Ronhill ShakeDry Jacket Review

When I run, I generate quite a lot of heat and tend sweat a lot. For this reason and like many runners, I find that breathable waterproof jackets don’t breathe enough for me. I get hot and the sweat runs down my arms and pours out of the sleeve of the jacket. So, I am as wet on the inside as the rain is making the jacket on the outside! This makes me uncomfortable and dehydrates me, which leads to feeling fatigued on longer runs. As a result, I tend to stick to a good base layer that keeps me warm and comfortable when wet with a gilet to keep the wind off. When I am out on the hills or trails for a long run then I do carry a waterproof jacket and pants and if I get cold then I’ll put them on to warm up. I am the perfect reviewer for the new Ronhill Gore-Tex Shakedry waterproof jacket, as my expectations for all waterproof jackets are low!

Ronhill have teamed up with Mountain Equipment and Gore-Tex to make a lightweight, highly breathable fully waterproof jacket. The jacket is made from Gore-Tex Active with Shakedry technology. Unlike most waterproof fabrics used to make jackets this waterproof material has no external fabric stuck to it. Instead the membrane provides a fully waterproof and windproof barrier. By not having an external fabric stuck to the membrane this makes the material a lot more breathable while reducing the pack size and weight. To prevent the jacket from feeling plastic like next to the skin the membrane has a very thin, ultralight backing.

Shakedry has been specifically developed in order to breathe enough for it to be used comfortably while doing high output activities like running.

The material is called Shakedry because it is so highly hydrophobic that the water simply rolls off. The material never gets wet. A couple of shakes of the jacket and the water just falls off. You get no saturated face fabric to make the jacket cold and heavy. When the rain stops and you want to store the jacket you simply give it a shake and pop it in your bag as it’s almost totally dry.

The material is made of a membrane that is made of millions of tiny micro pores, too small for water droplets from rain or snow to pass through. Gore and Ronhill have tested this jacket for many hours and it is guaranteed to keep you dry even in heavy rain and be totally windproof.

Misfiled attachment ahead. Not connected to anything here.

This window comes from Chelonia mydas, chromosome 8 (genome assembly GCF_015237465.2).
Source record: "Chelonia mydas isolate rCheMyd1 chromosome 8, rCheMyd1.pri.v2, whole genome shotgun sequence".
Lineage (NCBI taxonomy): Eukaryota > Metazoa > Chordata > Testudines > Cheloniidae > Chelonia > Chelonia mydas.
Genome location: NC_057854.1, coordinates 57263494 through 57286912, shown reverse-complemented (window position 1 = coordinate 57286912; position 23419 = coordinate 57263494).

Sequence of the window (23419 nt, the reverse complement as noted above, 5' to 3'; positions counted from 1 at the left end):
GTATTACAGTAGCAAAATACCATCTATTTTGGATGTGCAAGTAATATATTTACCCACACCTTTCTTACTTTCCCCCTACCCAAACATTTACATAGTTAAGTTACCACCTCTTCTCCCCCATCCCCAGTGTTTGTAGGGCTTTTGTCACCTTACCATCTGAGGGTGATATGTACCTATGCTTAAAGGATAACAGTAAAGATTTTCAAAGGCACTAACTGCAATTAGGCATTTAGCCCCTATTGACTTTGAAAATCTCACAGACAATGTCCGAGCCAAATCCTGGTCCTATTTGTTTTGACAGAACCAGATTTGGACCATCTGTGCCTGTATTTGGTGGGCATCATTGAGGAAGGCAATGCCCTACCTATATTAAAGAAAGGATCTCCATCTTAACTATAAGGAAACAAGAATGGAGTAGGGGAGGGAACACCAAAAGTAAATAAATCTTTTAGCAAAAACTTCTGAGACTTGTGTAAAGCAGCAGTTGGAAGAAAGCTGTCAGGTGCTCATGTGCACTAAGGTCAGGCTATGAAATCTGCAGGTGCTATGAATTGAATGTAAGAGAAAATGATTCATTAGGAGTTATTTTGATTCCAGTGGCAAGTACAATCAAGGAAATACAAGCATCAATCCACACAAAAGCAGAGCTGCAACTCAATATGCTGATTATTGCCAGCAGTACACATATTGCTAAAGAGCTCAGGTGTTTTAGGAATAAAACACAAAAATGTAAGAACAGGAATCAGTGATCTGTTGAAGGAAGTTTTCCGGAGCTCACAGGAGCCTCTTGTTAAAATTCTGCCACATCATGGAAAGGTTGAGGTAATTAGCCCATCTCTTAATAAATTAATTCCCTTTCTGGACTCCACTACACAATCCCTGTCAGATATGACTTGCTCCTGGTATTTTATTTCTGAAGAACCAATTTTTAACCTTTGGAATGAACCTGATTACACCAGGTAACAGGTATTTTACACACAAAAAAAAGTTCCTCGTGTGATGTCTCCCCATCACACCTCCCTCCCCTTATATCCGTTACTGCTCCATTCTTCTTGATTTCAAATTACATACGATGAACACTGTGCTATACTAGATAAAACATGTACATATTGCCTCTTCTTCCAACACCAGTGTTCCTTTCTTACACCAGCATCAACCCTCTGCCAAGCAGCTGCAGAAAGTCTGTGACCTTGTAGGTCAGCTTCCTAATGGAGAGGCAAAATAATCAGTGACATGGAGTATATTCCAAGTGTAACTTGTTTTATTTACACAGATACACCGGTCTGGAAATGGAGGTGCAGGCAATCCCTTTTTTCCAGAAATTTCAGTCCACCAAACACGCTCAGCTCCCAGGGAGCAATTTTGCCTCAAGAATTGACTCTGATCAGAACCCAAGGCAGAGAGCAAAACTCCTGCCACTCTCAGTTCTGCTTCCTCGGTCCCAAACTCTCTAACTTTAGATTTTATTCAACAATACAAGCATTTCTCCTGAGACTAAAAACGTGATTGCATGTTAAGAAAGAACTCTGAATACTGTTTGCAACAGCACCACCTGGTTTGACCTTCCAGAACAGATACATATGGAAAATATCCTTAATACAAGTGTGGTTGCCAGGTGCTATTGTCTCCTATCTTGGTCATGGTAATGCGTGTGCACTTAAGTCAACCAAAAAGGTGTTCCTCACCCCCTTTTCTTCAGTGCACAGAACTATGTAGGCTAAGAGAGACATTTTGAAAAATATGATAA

As you would expect with such a light material Ronhill have developed a light minimal jacket. It is designed to function on the run and nothing more. The jacket weighs in at around 100 grams in a men’s medium. Despite this the material doesn’t feel supper flimsy and light like some of the lightweight windproof jackets. The cut of the jacket is snug so that it doesn’t flap around in the wind but, still roomy enough to get a few layers underneath it on a cold day. I found the hood to fit comfortably over my running hat and move with my head. You can adjust the volume of the hood with a tape at the back. So, you can make it a perfect fit for the size of your head.

I am 5 feet 11 inches tall, 10 stone and found the medium to fit well with enough length in the sleeves. The sleeves came slightly over the back of my hands. So, on a cold wet day there was no gap between the jacket and my gloves. The cuff has thumb loops that are elastic and comfortable. These hold the sleeve in place.

The zip, although a waterproof rubber zip, isn’t too heavy or stiff. There is a tape and a stud at chest height so you can stud the jacket closed with a slight gap. This means that you can undo the zip to vent the jacket if required without the jacket opening up and filling with air and reducing the chance of the rain getting blown in.

The Ronhill Shakedry has one small chest pocket. This is big enough for a light pair of gloves or hat. It’s not really big enough for a phone or designed for one. The phone would bounce up and down too much and is better carried in the back pocket of your tights or shorts or a waist pouch. Also I wouldn’t risk putting a door key in the pocket either as over time it will wear a hole through the material.